Gary Edward “Garrison” Keillor (born August 7, 1942) is an American author, storyteller, humorist, voice actor, and radio personality. He is best known as the creator of the Minnesota Public Radio show A Prairie Home Companion (called Garrison Keillor’s Radio Show in some international syndication), which he hosted from 1974 to 2016. Keillor created the fictional Minnesota town Lake Wobegon, the setting of many of his books, including Lake Wobegon Days and Leaving Home: A Collection of Lake Wobegon Stories. Other creations include Guy Noir, a detective voiced by Keillor who appeared in A Prairie Home Companion comic skits.
“Cats are intended to teach us that not everything in nature has a purpose.”
“A lovely thing about Christmas is that it’s compulsory, like a thunderstorm, and we all go through it together.”
“God writes a lot of comedy… the trouble is, he’s stuck with so many bad actors who don’t know how to play funny.”
James Arthur “Jimmy” Baldwin (August 2, 1924 – December 1, 1987) was an American writer and social critic. His essays, as collected in Notes of a Native Son (1955), explore palpable yet unspoken intricacies of racial, sexual, and class distinctions in Western societies, most notably in mid-20th-century America. Some of Baldwin’s essays are book-length, for instance, The Fire Next Time (1963), No Name in the Street (1972), and The Devil Finds Work (1976). An unfinished manuscript, Remember This House, was expanded upon and adapted for cinema as the Academy Award-nominated documentary film I Am Not Your Negro.
“Not everything that is faced can be changed, but nothing can be changed until it is faced.”
“The paradox of education is precisely this – that as one begins to become conscious one begins to examine the society in which he is being educated.”
“Children have never been very good at listening to their elders, but they have never failed to imitate them.”
From Wikipedia and pbs.org
Herman Melville (August 1, 1819 – September 28, 1891) was an American novelist, short story writer, and poet of the American Renaissance period. His best-known works include Typee (1846), a romantic account of his experiences in Polynesian life, and his whaling novel Moby-Dick (1851).
“We cannot live only for ourselves. A thousand fibers connect us with our fellow men.
“It is better to fail in originality than to succeed in imitation.”
“To the last, I grapple with thee; From Hell’s heart, I stab at thee; For hate’s sake, I spit my last breath at thee.”
“What isn’t said is as important as what is said.”
“Write what you know.”
“I’m just trying to keep things rich for me creatively and for the readers who follow me.”
“Early in my career, I figured out that I just have to write the book I have to write at that moment. Whatever else is going on in the culture is just not that important. If you could get the culture to write your book, that would be great. But the culture can’t write your book.”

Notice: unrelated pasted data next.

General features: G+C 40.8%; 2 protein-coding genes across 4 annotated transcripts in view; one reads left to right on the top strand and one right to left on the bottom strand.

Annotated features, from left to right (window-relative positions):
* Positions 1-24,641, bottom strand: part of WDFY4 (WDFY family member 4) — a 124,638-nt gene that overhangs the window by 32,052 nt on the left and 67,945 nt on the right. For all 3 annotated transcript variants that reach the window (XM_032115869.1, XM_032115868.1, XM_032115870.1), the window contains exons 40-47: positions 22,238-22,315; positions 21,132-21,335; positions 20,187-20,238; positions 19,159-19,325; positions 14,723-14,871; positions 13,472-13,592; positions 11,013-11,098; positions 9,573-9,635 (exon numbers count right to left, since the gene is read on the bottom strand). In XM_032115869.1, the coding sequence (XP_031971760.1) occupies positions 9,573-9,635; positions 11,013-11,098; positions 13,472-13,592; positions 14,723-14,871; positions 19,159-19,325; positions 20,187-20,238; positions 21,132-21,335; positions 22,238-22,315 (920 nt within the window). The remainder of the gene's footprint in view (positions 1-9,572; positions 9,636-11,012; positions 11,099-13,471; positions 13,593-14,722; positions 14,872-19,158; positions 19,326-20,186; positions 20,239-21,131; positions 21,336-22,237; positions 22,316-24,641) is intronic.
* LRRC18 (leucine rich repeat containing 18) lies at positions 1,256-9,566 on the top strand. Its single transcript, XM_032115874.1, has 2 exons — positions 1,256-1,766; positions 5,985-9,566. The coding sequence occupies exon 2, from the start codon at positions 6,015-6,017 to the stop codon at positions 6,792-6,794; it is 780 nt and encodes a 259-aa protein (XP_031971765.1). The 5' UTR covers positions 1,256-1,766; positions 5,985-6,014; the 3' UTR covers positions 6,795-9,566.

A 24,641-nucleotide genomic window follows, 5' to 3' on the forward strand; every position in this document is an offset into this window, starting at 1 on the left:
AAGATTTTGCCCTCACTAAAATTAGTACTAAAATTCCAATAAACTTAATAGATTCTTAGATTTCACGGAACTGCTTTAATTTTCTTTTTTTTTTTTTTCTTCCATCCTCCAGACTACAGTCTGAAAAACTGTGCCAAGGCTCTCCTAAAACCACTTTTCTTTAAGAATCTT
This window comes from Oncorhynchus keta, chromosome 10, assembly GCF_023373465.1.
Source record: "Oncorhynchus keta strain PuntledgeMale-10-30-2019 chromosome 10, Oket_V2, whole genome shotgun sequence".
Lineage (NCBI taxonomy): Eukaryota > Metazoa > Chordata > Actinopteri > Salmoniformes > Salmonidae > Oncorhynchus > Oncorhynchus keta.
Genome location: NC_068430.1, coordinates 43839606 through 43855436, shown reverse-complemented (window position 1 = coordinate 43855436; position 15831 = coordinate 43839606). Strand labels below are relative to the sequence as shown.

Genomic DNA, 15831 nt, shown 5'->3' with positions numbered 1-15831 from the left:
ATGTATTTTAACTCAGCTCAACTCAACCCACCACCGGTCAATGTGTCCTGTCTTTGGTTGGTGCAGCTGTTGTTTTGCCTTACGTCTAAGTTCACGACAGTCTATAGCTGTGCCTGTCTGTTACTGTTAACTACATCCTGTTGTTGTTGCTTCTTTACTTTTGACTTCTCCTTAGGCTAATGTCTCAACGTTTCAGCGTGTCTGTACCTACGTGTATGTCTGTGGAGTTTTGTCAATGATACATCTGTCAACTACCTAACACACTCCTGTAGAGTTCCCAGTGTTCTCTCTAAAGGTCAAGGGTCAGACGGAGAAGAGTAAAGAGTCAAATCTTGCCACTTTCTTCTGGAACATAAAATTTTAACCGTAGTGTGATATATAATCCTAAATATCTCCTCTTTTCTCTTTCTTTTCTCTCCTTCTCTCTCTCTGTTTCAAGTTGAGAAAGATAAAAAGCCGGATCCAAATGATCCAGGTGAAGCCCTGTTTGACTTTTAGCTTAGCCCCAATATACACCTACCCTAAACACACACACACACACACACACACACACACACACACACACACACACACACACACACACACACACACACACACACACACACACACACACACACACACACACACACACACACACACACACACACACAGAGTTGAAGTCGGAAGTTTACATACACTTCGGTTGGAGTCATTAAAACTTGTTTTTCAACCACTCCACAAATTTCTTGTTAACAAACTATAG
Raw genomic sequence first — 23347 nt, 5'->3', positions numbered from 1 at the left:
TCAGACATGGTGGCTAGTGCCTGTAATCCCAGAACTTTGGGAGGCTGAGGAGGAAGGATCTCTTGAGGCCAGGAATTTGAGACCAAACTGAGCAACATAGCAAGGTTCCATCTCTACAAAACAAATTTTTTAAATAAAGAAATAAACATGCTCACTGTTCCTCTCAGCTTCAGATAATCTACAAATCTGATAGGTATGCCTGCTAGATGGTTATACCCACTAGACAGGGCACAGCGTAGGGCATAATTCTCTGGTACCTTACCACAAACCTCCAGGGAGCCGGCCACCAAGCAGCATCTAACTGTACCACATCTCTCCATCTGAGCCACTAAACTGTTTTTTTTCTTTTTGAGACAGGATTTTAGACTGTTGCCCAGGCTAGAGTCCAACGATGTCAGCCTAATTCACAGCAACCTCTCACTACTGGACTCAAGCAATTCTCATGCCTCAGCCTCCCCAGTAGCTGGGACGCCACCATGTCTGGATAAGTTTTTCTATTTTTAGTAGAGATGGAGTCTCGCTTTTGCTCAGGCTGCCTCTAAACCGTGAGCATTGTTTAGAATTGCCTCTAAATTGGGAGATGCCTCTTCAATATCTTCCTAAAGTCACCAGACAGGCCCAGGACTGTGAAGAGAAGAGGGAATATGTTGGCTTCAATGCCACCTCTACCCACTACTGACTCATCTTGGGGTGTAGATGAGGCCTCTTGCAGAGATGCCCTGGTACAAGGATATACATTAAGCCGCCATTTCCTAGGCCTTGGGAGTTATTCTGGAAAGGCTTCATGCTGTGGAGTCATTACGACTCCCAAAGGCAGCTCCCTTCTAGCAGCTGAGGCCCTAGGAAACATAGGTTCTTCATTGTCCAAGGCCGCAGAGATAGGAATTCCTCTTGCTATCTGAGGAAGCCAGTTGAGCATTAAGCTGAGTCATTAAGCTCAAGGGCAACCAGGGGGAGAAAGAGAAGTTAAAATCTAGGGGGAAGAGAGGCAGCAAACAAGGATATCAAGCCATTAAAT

James Mercer Langston Hughes – an American poet, social activist, novelist, playwright, and columnist from Joplin, Missouri. He was one of the earliest innovators of the then-new literary art form called jazz poetry. Image from NYDailynews.
“I swear to the Lord I still can’t see why Democracy means Everybody but me.”
“An artist must be free to choose what he does, certainly, but he must also never be afraid to do what he might choose.”
“Hold fast to dreams, for if dreams die, life is a broken-winged bird that cannot fly.”
“What happens to a dream deferred? Does it dry up like a raisin in the sun?… Or does it explode?”
“I have discovered in life that there are ways of getting almost anywhere you want to go, if you really want to go.”
Yolande Cornelia “Nikki” Giovanni, Jr. – poet, writer, commentator, activist, and educator. Image from Feminine Fusion.
“Nothing is easy to the unwilling.”
“Everything will change. The only question is growing up or decaying.”
“We love because it’s the only true adventure.”
“Mistakes are a fact of life. It is the response to the error that counts.”
“If you don’t understand yourself you don’t understand anybody else.”
“show me someone not full of herself and I’ll show you a hungry person.”
William Edward Burghardt (W.E.B.) Du Bois (1868-1963) sociologist, historian, civil rights activist, editor, and author. Image from AAIHS.
“A little less complaint and whining, and a little more dogged work and manly striving, would do us more credit than a thousand civil rights bills.”
“The cost of liberty is less than the price of repression.”
“To be a poor man is hard, but to be a poor race in a land of dollars is the very bottom of hardships.”
Octavia E. Butler, (1947-2006) award-winning science fiction author of Kindred, Dawn, Patternmaster and the Parable Series. Image from Stagen Studios.
“Writing is one of the few professions in which you can psychoanalyze yourself, get rid of hostilities and frustrations in public, and get paid for it.”
“I just knew there were stories I wanted to tell.”
“People have the right to call themselves whatever they like. That doesn’t bother me. It’s other people doing the calling that bothers me.”